A&A: School district denies Brown Act violation. What next?

Q: Thank you for your helpful website. I used your Cure & Correct demand template to submit a Cure & Correct letter to the Board of Trustees and the attorney representing our school district.

My letter was sent on April 10, 2013, and it referenced several Brown Act violations related to a School Board meeting on March 12, 2013 where the decision was made to release me from my position without cause.

The attorney responded back within 30 days (on May 3, 2013 via e-mail) stating that the District determined it had not violated the Brown Act.

The violations:
1. The Agenda for the Board Meeting was not posted for the public 72 hours prior to the meeting; rather, it was posted less than 8 hours prior to the meeting.

2. The Agenda that was posted less than 8 hours prior to the meeting did not contain the Closed Session action item about my release, due to the fact that only the odd numbered pages of the Agenda were posted. The even-numbered pages were on the reverse side of the odd numbered pages; so, they were not visible to the public.

I believe I only have until Friday, May 17, 2013 to take action, and I am not sure if I should contact the D.A. or file a suit in Superior Court. Do you think I need to be represented by an attorney?

A: Indeed, it seems that the school district may have violated the Brown Act by failing to post the school board meeting agenda at least 72 hours before the meeting (if this was a regular meeting) (Gov’t Code § 54954.2(a)), and by failing to provide a description of the items to be discussed in the closed session (Gov’t Code § 54954.2(a), 54954.5).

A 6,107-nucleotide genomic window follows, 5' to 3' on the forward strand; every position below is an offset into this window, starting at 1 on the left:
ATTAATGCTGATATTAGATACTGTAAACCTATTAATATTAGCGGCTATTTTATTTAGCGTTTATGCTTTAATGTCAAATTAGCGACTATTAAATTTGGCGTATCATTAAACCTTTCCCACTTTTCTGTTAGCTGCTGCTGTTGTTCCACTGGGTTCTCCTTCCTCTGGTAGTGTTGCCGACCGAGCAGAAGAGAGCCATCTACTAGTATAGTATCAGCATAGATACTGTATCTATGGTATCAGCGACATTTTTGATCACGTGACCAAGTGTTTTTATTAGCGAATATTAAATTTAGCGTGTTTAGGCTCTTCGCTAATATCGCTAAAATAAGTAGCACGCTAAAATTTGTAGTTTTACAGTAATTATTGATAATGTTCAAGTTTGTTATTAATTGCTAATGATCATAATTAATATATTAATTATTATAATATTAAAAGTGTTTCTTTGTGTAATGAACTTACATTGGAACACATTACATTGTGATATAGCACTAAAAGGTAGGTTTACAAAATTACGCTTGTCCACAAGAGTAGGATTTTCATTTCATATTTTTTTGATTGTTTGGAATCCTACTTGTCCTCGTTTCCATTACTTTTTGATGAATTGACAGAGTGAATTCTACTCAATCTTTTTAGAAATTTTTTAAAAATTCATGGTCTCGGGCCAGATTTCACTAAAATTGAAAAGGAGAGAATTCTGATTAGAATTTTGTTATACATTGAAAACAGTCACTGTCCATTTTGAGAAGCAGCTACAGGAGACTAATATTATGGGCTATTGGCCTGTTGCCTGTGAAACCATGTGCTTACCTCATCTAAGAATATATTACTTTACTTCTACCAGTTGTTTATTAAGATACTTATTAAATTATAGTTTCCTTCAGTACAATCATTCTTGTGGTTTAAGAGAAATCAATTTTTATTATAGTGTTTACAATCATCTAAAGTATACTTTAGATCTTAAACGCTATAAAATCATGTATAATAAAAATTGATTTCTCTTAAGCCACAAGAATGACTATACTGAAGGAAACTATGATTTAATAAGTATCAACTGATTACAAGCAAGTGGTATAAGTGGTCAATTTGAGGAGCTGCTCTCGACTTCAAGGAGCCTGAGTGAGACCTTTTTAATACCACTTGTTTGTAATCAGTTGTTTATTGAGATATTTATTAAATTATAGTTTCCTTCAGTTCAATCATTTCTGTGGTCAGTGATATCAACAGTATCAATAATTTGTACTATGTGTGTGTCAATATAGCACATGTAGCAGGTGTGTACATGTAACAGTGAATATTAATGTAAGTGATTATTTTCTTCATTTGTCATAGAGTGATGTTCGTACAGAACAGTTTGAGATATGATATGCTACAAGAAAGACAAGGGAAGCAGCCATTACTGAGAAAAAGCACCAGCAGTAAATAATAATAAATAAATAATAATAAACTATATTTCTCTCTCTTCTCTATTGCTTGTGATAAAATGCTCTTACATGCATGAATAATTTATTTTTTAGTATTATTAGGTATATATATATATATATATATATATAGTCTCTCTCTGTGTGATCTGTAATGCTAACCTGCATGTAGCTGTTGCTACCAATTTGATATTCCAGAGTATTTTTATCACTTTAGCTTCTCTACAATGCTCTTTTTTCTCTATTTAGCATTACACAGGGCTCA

As you note, your options at this point would either to be to file a lawsuit yourself in order to enforce a Brown Act violation, or to refer the matter to the district attorney, who would have discretion as to whether to investigate and prosecute the matter criminally.  If you did file a lawsuit and win, any action taken that was done under a Brown Act meeting violation could be nullified.  Gov’t Code § 54960.1(a).
Unfortunately, we cannot provide any specific advice as to your next steps here.  However, if you believe that you were unlawfully released from your position by the school board, you may want to consider taking a different tack and contact an employment lawyer, who could evaluate whether the school board followed the proper procedures, as provided for in the district’s employment guidelines, in terminating your employment.
Bryan Cave LLP is general counsel for the First Amendment Coalition and responds to FAC hotline inquiries. In responding to these inquiries, we can give general information regarding open government and speech issues but cannot provide specific legal advice or representation.